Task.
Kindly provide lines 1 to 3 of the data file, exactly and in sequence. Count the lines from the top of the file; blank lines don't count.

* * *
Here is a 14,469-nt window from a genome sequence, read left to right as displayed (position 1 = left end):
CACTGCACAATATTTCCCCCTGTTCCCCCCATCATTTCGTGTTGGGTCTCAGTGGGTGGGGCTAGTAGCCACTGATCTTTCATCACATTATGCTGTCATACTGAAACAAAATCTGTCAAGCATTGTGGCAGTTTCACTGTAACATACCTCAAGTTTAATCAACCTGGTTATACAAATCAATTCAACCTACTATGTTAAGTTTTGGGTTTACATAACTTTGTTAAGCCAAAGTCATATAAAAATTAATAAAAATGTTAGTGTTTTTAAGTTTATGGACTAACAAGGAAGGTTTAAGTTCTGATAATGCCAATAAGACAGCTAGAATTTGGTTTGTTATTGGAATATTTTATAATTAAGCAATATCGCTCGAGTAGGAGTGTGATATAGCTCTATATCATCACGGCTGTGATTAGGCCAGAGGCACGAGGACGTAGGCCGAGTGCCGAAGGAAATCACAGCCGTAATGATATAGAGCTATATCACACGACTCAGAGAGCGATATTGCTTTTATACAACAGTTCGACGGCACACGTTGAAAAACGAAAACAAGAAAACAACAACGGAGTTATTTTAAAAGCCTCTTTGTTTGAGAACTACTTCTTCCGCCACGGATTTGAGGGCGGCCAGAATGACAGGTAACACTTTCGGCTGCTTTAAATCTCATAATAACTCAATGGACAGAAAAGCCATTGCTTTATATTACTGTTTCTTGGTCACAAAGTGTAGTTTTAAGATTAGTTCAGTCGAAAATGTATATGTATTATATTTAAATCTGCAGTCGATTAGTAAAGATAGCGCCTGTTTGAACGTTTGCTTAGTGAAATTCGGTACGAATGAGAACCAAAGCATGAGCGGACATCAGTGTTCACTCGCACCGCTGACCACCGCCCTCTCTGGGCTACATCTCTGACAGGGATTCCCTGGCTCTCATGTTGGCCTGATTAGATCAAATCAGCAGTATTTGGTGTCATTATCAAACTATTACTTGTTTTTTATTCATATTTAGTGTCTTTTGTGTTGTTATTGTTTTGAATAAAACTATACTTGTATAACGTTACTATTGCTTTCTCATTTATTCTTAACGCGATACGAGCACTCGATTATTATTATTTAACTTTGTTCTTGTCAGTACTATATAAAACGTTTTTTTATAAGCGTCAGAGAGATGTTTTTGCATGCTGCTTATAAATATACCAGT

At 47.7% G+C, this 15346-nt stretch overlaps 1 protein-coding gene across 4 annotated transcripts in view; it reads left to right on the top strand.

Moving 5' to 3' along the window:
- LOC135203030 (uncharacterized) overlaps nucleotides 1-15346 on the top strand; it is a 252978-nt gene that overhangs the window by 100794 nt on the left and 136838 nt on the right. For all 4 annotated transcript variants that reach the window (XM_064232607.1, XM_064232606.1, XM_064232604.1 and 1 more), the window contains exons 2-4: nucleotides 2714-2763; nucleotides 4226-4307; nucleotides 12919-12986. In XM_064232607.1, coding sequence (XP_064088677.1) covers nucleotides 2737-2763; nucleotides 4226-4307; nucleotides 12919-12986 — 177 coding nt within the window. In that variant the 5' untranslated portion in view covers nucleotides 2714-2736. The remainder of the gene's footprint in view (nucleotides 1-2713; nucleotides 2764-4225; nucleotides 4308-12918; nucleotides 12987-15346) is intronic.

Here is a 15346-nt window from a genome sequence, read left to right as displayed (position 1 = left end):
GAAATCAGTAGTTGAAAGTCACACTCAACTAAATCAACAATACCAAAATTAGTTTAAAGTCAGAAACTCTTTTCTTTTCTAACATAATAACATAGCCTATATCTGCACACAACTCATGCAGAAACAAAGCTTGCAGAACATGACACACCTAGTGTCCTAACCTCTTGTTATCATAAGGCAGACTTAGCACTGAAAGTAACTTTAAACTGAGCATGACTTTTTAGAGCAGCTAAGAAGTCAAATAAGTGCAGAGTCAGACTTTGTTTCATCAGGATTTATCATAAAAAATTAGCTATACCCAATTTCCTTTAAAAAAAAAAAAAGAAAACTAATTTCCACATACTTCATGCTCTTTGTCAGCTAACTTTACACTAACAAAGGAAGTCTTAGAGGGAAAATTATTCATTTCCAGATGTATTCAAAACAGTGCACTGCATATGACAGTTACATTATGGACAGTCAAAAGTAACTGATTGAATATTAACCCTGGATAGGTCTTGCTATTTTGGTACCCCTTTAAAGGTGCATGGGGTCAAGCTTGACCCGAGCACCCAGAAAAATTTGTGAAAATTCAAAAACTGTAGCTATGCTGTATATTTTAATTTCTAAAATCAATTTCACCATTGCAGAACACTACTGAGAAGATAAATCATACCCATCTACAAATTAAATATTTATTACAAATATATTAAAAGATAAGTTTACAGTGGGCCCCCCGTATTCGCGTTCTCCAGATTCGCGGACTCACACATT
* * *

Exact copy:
Here is a 14,469-nt window from a genome sequence, read left to right as displayed (position 1 = left end):
CACTGCACAATATTTCCCCCTGTTCCCCCCATCATTTCGTGTTGGGTCTCAGTGGGTGGGGCTAGTAGCCACTGATCTTTCATCACATTATGCTGTCATACTGAAACAAAATCTGTCAAGCATTGTGGCAGTTTCACTGTAACATACCTCAAGTTTAATCAACCTGGTTATACAAATCAATTCAACCTACTATGTTAAGTTTTGGGTTTACATAACTTTGTTAAGCCAAAGTCATATAAAAATTAATAAAAATGTTAGTGTTTTTAAGTTTATGGACTAACAAGGAAGGTTTAAGTTCTGATAATGCCAATAAGACAGCTAGAATTTGGTTTGTTATTGGAATATTTTATAATTAAGCAATATCGCTCGAGTAGGAGTGTGATATAGCTCTATATCATCACGGCTGTGATTAGGCCAGAGGCACGAGGACGTAGGCCGAGTGCCGAAGGAAATCACAGCCGTAATGATATAGAGCTATATCACACGACTCAGAGAGCGATATTGCTTTTATACAACAGTTCGACGGCACACGTTGAAAAACGAAAACAAGAAAACAACAACGGAGTTATTTTAAAAGCCTCTTTGTTTGAGAACTACTTCTTCCGCCACGGATTTGAGGGCGGCCAGAATGACAGGTAACACTTTCGGCTGCTTTAAATCTCATAATAACTCAATGGACAGAAAAGCCATTGCTTTATATTACTGTTTCTTGGTCACAAAGTGTAGTTTTAAGATTAGTTCAGTCGAAAATGTATATGTATTATATTTAAATCTGCAGTCGATTAGTAAAGATAGCGCCTGTTTGAACGTTTGCTTAGTGAAATTCGGTACGAATGAGAACCAAAGCATGAGCGGACATCAGTGTTCACTCGCACCGCTGACCACCGCCCTCTCTGGGCTACATCTCTGACAGGGATTCCCTGGCTCTCATGTTGGCCTGATTAGATCAAATCAGCAGTATTTGGTGTCATTATCAAACTATTACTTGTTTTTTATTCATATTTAGTGTCTTTTGTGTTGTTATTGTTTTGAATAAAACTATACTTGTATAACGTTACTATTGCTTTCTCATTTATTCTTAACGCGATACGAGCACTCGATTATTATTATTTAACTTTGTTCTTGTCAGTACTATATAAAACGTTTTTTTATAAGCGTCAGAGAGATGTTTTTGCATGCTGCTTATAAATATACCAGT

At 47.7% G+C, this 15346-nt stretch overlaps 1 protein-coding gene across 4 annotated transcripts in view; it reads left to right on the top strand.